The NGS Conference in 2015 will be held in St. Charles, Missouri, May 10 – 16, 2015, one week later that it is normally held. And the conference in 2016 will be held in Fort Lauderdale, Florida, May 4 – 7.
DearMyrtle was at the conference with her AmbushCAM. She hooked up her iPhone with a microphone and interviewed many people using Google Hangouts on Air. Cousin Russ and Andy Hatchett were on the other end coordinating the hangout. You can find all the interviews at the DearMyrtle YouTube channel. The interviews run from 2 to 7 minutes.
PERSI is now found at findmypast It will be updated quarterly and PERSI is up-to-date as of the end of 2014. Findympast is starting to digitize the articles that are found in PERSI and they are partnering with publishers to get more articles online. And everyone at the show was eligible for a free 1-month membership to findmypast.
FamilySearch has two new mobile apps coming. One is called Family Tree viewer where you will be able to view 6 generations without being connected to the Internet. You’ll be able to view many different charts with the app.
The other app is called Memories and it’s meant for family reunions. With that app, you will be able to take picture and record an interview about the picture and post it to FamilySearch.
All Family History Centers in North America have a scanner that is also a computer and anyone can log in with their FamilySearch account at a FHC and scan their documents. These documents can then be found in the account that was used to login to FamilySearch or if you don’t want to login to FamilySearch you can save the images to a flash drive. This will be coming to other FHC in other countries.
There will be an indexing campaign called “Lift Where You Stand” to get participants to index 20,000 images during a 24-hour period. This will happen on July 20th 6pm Salt Lake City time to Monday July 21st at 6pm, usually 13,000 people do indexing during that time in the summer. The goal is to get 20,000 people to participate.
FamilySearch will soon have their new indexing program in the cloud and you will even be able to do indexing on a tablet. This means no more program to download for indexing. There will be a beta of this version coming out in about a month.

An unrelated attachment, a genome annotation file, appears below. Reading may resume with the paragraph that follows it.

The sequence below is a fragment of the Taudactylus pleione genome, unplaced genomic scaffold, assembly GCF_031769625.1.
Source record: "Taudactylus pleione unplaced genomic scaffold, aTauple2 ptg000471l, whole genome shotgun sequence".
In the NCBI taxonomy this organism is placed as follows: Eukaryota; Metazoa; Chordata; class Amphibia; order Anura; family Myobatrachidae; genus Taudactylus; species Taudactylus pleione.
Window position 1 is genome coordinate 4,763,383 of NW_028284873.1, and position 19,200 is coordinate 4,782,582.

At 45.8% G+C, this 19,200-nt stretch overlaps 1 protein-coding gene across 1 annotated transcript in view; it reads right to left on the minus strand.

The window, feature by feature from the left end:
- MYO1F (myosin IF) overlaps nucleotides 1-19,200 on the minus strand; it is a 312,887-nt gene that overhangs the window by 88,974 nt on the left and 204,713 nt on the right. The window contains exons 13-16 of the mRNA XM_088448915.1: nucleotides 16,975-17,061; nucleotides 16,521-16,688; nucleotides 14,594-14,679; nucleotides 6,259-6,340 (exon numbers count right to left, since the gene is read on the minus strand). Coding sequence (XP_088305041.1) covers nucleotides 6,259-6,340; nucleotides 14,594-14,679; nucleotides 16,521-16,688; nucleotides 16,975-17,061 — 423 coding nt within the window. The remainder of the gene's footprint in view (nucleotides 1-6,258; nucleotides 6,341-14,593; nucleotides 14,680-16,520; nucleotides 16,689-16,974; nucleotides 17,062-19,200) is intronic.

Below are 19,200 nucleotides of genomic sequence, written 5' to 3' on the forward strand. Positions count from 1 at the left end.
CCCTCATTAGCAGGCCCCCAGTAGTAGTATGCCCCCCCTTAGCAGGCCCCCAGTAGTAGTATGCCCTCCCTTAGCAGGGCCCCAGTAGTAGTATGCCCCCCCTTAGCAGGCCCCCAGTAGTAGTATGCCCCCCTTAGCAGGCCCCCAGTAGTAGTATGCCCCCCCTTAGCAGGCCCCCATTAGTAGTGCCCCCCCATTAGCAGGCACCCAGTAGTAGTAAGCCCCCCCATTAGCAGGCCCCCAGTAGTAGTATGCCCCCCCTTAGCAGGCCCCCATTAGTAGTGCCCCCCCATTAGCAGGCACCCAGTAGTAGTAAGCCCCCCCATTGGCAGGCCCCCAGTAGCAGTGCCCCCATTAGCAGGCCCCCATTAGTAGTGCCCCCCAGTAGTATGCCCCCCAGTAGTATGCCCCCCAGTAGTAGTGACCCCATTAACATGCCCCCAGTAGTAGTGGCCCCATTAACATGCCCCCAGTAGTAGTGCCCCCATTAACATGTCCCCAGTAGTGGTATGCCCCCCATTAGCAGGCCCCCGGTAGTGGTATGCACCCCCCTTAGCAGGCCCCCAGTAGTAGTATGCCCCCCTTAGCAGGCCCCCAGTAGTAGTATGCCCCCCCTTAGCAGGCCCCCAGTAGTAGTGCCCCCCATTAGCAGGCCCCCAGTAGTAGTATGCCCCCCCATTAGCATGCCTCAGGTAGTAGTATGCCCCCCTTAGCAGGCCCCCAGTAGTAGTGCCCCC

The old version had two indexers and one arbitrator for each record. If the two indexers didn’t index the record the same, an experience arbitrator would decide what was correct.
The new version will have one indexer and a reviewer.
RootsMagic is working on a Mac version. They aren’t saying much only that’s its in development. The Mac version will look very similar to the Windows version and file formats will be the same. So your data will open in the Windows or Mac version without conversion.
They are writing the propriety code that they bought and is part of the Windows version. This code is not compatible on a Mac so they are creating their own version. Once finished both the Mac version and the Windows version will be running with most of the same code.
I spoke briefly with Lisa Louise Cooke. She has recently moved from California to Texas and now that she is in the middle of the United States, she plans on traveling more to do more speaking engagements. She is also updating her video recording studio so I’m sure we’ll be seeing more videos and tutorials in the future.
And I spoke with Elissa Scalise Powell, co-director of the Genealogical Research Institute of Pittsburgh (GRIP) and she talked about the sessions that will be held in Detroit.
She forgot to tell you about the Polish course that still has openings. An archivist will teach it from Poland who is visiting from Lodz.
The location for GRIP in Detroit will be over looking a lake which is where the automobile millionaires mansions were located.
To take advantage of the early bird special, you need to register by May 15th.
Next is an interview with Virginia Majeske to tell us about MagiCensus.
And that’s it for this episode.
You can send email to email@example.com
You can find links to things mentioned in this show in the show notes at Geneatopia.com as well as a transcript. The transcript can also be found in the Geneatopia Flipboard magazine.
This is episode 37.
Thanks for listening.